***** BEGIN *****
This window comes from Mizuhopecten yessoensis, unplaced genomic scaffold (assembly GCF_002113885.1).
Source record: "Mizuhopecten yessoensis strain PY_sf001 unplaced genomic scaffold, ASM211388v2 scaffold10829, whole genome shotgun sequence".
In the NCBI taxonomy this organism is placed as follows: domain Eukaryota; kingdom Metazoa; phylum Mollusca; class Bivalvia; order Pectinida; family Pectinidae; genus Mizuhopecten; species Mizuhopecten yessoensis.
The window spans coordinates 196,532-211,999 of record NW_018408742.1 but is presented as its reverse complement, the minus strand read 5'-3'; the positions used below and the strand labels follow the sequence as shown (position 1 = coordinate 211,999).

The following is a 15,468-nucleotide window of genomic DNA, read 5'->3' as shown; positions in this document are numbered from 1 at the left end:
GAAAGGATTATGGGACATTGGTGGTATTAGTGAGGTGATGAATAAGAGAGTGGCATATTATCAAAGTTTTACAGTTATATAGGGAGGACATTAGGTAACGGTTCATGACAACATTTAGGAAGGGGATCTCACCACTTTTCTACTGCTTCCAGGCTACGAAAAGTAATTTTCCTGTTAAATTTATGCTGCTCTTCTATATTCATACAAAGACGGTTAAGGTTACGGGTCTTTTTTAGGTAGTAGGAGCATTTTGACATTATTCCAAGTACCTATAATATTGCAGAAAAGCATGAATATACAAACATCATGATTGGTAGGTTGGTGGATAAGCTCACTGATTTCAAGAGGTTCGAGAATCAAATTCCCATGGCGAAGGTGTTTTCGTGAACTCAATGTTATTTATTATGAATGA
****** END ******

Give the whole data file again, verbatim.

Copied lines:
This window comes from Mizuhopecten yessoensis, unplaced genomic scaffold (assembly GCF_002113885.1).
Source record: "Mizuhopecten yessoensis strain PY_sf001 unplaced genomic scaffold, ASM211388v2 scaffold10829, whole genome shotgun sequence".
In the NCBI taxonomy this organism is placed as follows: domain Eukaryota; kingdom Metazoa; phylum Mollusca; class Bivalvia; order Pectinida; family Pectinidae; genus Mizuhopecten; species Mizuhopecten yessoensis.
The window spans coordinates 196,532-211,999 of record NW_018408742.1 but is presented as its reverse complement, the minus strand read 5'-3'; the positions used below and the strand labels follow the sequence as shown (position 1 = coordinate 211,999).

The following is a 15,468-nucleotide window of genomic DNA, read 5'->3' as shown; positions in this document are numbered from 1 at the left end:
GAAAGGATTATGGGACATTGGTGGTATTAGTGAGGTGATGAATAAGAGAGTGGCATATTATCAAAGTTTTACAGTTATATAGGGAGGACATTAGGTAACGGTTCATGACAACATTTAGGAAGGGGATCTCACCACTTTTCTACTGCTTCCAGGCTACGAAAAGTAATTTTCCTGTTAAATTTATGCTGCTCTTCTATATTCATACAAAGACGGTTAAGGTTACGGGTCTTTTTTAGGTAGTAGGAGCATTTTGACATTATTCCAAGTACCTATAATATTGCAGAAAAGCATGAATATACAAACATCATGATTGGTAGGTTGGTGGATAAGCTCACTGATTTCAAGAGGTTCGAGAATCAAATTCCCATGGCGAAGGTGTTTTCGTGAACTCAATGTTATTTATTATGAATGA